Skip Ribbon Commands
Skip to main content


​​Call our Patient Transfer Center at 214.820.6444
​​from anywhere in the DFW Metroplex for patients presenting with acute aortic dissections and other thoracic aortic emergencies.

Thoracic Aortic Aneurysm & Disease

The Thoracic Aortic Disease Center is one of the few of its kind in the state. Under the medical direction of a leading thoracic surgeon, the center offers referring physicians and their patients valuable expertise in the area of thoracic aortic diagnosis and treatment.

Referring physicians have the opportunity to send patients for clinical evaluation of various thoracic aortic symptoms, including possible recommended therapy for:

  • Thoracic aortic aneurysms
  • Thoracoabdominal aneurysms
  • Acute Type A and B dissections
  • Penetrating aortic ulcers
  • Intramural hematoma

Until recently, thoracic aortic disease was diagnosed only after an emergency occurred, with limited treatment options. Using advanced technology and innovative imaging techniques, the disease can now be detected earlier in the disease process, allowing for:

  • Application of medical management therapies prior to considering surgical intervention
  • Reduction of number of patients requiring surgery
  • Expansion of options for surgical candidates
  • Reduction of acute events and complications
  • Improvement of both the quality of care and long-term results
  • Utilization in advanced techniques beneficial for patient safety and improved outcomes

The Thoracic Aortic Disease Center works in conjunction with Baylor Scott & White The Heart Hospital – Plano to provide surgical intervention for aortic cases.

Physicians: Do You Have a Patient at Risk for a Thoracic Aortic Aneurysm?

Thoracic Aortic Aneurysm (TAA) may not cause symptoms, making an initial diagnosis difficult. Questioning patients about their lifestyle and family medical history can improve the chances of early detection. Because family medical history is important, cardiovascular genetic screenings are also available in the Thoracic Aortic Disease Center and include recommendations on course of action. Look for more details on genetic testing by visiting our Inherited Cardiovascular Disease Clinic »

Screening for a Thoracic Aortic Aneurysm

Screening should be considered for patients with certain risk factors, such as:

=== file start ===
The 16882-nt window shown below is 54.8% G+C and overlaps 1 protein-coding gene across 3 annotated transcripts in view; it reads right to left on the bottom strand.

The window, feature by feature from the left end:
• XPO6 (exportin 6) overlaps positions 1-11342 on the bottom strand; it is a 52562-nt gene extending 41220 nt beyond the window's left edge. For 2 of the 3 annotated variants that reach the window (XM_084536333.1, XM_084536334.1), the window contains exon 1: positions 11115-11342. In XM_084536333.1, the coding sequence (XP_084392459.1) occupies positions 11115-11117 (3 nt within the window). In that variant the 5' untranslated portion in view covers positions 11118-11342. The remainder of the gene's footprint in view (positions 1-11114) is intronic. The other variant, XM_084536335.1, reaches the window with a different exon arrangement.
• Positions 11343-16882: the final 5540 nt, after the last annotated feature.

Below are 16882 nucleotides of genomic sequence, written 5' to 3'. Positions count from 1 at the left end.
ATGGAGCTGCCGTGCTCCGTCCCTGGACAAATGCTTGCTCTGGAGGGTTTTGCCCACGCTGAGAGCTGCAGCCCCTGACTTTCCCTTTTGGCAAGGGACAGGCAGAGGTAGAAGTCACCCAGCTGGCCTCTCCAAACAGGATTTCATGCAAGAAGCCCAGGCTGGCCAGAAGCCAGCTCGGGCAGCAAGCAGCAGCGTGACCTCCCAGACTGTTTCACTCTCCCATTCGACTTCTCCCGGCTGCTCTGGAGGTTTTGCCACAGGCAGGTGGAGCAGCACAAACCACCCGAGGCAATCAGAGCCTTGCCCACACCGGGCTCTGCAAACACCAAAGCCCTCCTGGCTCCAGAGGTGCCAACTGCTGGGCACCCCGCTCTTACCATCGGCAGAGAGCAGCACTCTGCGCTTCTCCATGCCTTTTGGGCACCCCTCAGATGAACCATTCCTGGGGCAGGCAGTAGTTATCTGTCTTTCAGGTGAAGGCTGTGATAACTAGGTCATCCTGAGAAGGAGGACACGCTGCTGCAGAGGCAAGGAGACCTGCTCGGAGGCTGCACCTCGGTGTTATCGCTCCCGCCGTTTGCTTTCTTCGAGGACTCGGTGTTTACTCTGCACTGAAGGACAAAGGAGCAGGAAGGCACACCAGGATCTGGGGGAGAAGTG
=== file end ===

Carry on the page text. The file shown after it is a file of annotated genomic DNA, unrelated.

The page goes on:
• Atherosclerosis
  • Advanced age
  • Current or former tobacco use
  • Hypertension
  • Hyperlipidemia
  • Family history of TAA
  • Connective tissue disorders such as Marfan syndrome
  • Syphilis
  • Trauma, such as injuries from falls or motor vehicle accidents

Screening should also be considered for patients with symptoms such as:

  • Pain in the jaw, neck, upper back, or shoulder
  • Chest pain
  • Coughing, hoarseness or difficulty swallowing or breathing
  • Swelling in the neck

Thoracic Aortic Aneurysm may appear in a routine chest x-ray. TAAs should be further evaluated by CT scan, intravascular ultrasound, diagnostic angiogram or transesophageal echocardiogram.

Imaging services provided on-site in the Center for Advanced Cardiovascular Care offer patients convenience and prompt diagnostic results that can detect the presence of Thoracic Aortic Aneurysm.

Meet the Physicians Treating Thoracic Aortic Disease »


Call 469.814.3480 to refer to the
CACC in Plano or McKinney.

Call 1.855.220.0887 to refer to the
Comprehensive Wound & Vascular Center in Denton.


Thoracic Aortic Emergent Patient Transfer | For patients presenting with acute aortic dissections and other thoracic aortic emergencies, call our Patient Transfer Center at 214.820.6444 from anywhere across the DFW Metroplex and beyond. 

The team of surgeons on our medical staff, along with our nursing staff, will go into immediate action to transport the patient to either Baylor Scott & White The Heart Hospital – Plano or Baylor University Medical Center at Dallas.